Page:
Abstract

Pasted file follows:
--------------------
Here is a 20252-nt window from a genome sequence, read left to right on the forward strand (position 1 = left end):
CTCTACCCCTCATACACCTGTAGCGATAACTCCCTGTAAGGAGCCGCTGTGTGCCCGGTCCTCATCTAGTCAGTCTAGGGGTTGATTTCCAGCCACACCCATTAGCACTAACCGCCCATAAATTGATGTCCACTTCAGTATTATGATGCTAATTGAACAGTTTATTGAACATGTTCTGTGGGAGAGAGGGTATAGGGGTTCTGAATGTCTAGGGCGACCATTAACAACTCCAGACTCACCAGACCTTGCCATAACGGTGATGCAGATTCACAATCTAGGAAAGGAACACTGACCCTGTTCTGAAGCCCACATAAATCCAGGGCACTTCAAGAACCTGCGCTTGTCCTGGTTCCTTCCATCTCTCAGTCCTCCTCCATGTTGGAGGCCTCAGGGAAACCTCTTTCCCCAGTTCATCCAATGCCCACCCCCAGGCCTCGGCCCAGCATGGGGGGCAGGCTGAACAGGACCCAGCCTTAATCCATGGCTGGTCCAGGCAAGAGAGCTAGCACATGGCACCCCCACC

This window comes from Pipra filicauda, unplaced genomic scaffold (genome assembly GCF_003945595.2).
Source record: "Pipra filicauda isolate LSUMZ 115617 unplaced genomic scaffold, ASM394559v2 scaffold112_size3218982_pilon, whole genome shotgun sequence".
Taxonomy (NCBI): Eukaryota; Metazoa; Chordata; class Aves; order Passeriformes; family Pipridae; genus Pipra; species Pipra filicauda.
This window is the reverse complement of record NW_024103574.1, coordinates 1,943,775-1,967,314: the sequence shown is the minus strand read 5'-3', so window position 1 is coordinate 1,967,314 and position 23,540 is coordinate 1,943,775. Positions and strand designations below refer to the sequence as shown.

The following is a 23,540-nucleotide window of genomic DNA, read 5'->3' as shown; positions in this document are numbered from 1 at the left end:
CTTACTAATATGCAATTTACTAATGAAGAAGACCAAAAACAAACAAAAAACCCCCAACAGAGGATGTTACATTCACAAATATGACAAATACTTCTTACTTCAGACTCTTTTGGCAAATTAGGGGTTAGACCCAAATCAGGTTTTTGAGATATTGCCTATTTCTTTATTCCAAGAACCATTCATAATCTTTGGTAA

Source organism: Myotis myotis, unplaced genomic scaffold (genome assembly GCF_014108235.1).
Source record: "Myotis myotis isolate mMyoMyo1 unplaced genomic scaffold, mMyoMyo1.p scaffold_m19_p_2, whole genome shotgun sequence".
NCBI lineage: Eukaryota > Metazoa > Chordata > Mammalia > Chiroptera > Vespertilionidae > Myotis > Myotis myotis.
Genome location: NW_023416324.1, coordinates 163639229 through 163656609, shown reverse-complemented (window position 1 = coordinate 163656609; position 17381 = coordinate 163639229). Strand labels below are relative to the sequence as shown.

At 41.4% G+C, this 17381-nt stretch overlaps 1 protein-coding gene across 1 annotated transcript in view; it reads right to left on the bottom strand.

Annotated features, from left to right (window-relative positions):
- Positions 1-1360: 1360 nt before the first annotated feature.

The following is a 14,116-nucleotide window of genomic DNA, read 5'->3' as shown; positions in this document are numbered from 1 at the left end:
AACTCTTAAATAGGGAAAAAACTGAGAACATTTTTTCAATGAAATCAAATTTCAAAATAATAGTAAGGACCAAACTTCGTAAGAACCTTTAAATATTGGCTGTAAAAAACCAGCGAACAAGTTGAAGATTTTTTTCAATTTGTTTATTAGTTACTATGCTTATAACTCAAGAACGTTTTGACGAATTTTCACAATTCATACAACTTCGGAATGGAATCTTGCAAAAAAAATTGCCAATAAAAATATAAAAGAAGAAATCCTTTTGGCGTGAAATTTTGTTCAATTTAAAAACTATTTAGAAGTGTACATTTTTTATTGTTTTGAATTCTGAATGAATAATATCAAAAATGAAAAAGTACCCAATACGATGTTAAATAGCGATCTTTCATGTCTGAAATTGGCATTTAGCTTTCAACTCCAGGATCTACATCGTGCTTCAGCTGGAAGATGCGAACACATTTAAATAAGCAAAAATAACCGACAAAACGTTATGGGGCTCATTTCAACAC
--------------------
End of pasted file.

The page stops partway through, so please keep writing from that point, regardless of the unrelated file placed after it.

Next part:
The paper discusses aspects of the grading of a pebble beach, Chesil Beach, Dorset, England. Because of the prevailing conditions, grading is especially well developed along this beach. The principles included apply elsewhere. The initial samples were taken in July, 1965, from the surface along 23 lines of section extending over a distance of 26 km. The number of sites per section varied between 3 and 11 and included the main Beach Crest, and High and Low Water Mark. The same section lines were used for monthly sampling at High and Low Water Mark on alternate series of Spring Tides until July, 1966. Samples were also obtained from a number of boreholes through either the beach ridge or the back slope of the beach, and from the Raised Beach nearby. Generally 500 pebbles were analyzed. The initial samples were measured for long diameter, short diameter, and weight, but both monthly and borehole samples were examined for long diameter alone. The data were computed for mean, standard deviation, and standard error. The results show that Low Water samples are frequently bimodal; that certain landward samples are of a different population to the adjacent Beach Crest and seaward face, and that a higher proportion of coarser material is found near, but not necessarily on, the present Beach Crest. The profile along the beach suggests a marked inflection of pebble size both along the Beach Crest and at High Water towards the eastern end, and greater variability toward the west. Monthly variations at High Water Mark suggest rapid lateral transport from time to time. The tendency towards bimodal distributions at Low Water, and the presence of different size ranges there compared with the rest of the adjacent beach, reflects both current beach processes and mode of origin. Boreholes sited on the Beach Crest indicate fine material at and below present-day Low Water Mark. There is a suggestion of grading below the present-day beach level The Raised Beach samples fall within the range of the present-day beach. The significance of these results is discussed.

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